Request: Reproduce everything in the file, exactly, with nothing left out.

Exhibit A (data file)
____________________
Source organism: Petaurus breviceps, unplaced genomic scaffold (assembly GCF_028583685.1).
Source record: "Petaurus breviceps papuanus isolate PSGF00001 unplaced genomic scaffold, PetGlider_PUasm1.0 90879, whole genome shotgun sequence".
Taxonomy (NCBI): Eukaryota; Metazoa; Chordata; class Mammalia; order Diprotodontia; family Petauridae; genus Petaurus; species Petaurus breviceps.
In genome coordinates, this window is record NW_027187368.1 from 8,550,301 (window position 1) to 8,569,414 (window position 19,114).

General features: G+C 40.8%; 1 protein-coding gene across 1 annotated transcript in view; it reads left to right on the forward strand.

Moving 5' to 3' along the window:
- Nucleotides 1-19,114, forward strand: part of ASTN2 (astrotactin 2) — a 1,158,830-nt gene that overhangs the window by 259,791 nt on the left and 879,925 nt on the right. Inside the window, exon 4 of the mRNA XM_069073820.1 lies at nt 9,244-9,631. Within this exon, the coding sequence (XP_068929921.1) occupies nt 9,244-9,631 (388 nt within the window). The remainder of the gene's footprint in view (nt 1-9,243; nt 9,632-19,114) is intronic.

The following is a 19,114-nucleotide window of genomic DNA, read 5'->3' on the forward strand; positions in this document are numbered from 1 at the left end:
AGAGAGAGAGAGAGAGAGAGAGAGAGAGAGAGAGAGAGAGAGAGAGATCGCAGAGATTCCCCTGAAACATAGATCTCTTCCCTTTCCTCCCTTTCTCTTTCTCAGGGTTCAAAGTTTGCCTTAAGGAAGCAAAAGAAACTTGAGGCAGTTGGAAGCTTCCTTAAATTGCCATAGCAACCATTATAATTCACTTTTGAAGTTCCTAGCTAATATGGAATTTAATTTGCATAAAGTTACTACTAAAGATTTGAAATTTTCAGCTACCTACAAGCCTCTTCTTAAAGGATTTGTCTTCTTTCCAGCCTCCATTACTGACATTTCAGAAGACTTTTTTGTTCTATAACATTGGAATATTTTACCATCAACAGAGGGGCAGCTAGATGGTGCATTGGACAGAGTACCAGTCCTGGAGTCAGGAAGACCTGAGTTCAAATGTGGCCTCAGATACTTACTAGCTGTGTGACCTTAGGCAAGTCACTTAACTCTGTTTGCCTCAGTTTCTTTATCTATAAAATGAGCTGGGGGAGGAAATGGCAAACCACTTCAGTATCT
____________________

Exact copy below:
Source organism: Petaurus breviceps, unplaced genomic scaffold (assembly GCF_028583685.1).
Source record: "Petaurus breviceps papuanus isolate PSGF00001 unplaced genomic scaffold, PetGlider_PUasm1.0 90879, whole genome shotgun sequence".
Taxonomy (NCBI): Eukaryota; Metazoa; Chordata; class Mammalia; order Diprotodontia; family Petauridae; genus Petaurus; species Petaurus breviceps.
In genome coordinates, this window is record NW_027187368.1 from 8,550,301 (window position 1) to 8,569,414 (window position 19,114).

General features: G+C 40.8%; 1 protein-coding gene across 1 annotated transcript in view; it reads left to right on the forward strand.

Moving 5' to 3' along the window:
- Nucleotides 1-19,114, forward strand: part of ASTN2 (astrotactin 2) — a 1,158,830-nt gene that overhangs the window by 259,791 nt on the left and 879,925 nt on the right. Inside the window, exon 4 of the mRNA XM_069073820.1 lies at nt 9,244-9,631. Within this exon, the coding sequence (XP_068929921.1) occupies nt 9,244-9,631 (388 nt within the window). The remainder of the gene's footprint in view (nt 1-9,243; nt 9,632-19,114) is intronic.

The following is a 19,114-nucleotide window of genomic DNA, read 5'->3' on the forward strand; positions in this document are numbered from 1 at the left end:
AGAGAGAGAGAGAGAGAGAGAGAGAGAGAGAGAGAGAGAGAGAGAGATCGCAGAGATTCCCCTGAAACATAGATCTCTTCCCTTTCCTCCCTTTCTCTTTCTCAGGGTTCAAAGTTTGCCTTAAGGAAGCAAAAGAAACTTGAGGCAGTTGGAAGCTTCCTTAAATTGCCATAGCAACCATTATAATTCACTTTTGAAGTTCCTAGCTAATATGGAATTTAATTTGCATAAAGTTACTACTAAAGATTTGAAATTTTCAGCTACCTACAAGCCTCTTCTTAAAGGATTTGTCTTCTTTCCAGCCTCCATTACTGACATTTCAGAAGACTTTTTTGTTCTATAACATTGGAATATTTTACCATCAACAGAGGGGCAGCTAGATGGTGCATTGGACAGAGTACCAGTCCTGGAGTCAGGAAGACCTGAGTTCAAATGTGGCCTCAGATACTTACTAGCTGTGTGACCTTAGGCAAGTCACTTAACTCTGTTTGCCTCAGTTTCTTTATCTATAAAATGAGCTGGGGGAGGAAATGGCAAACCACTTCAGTATCT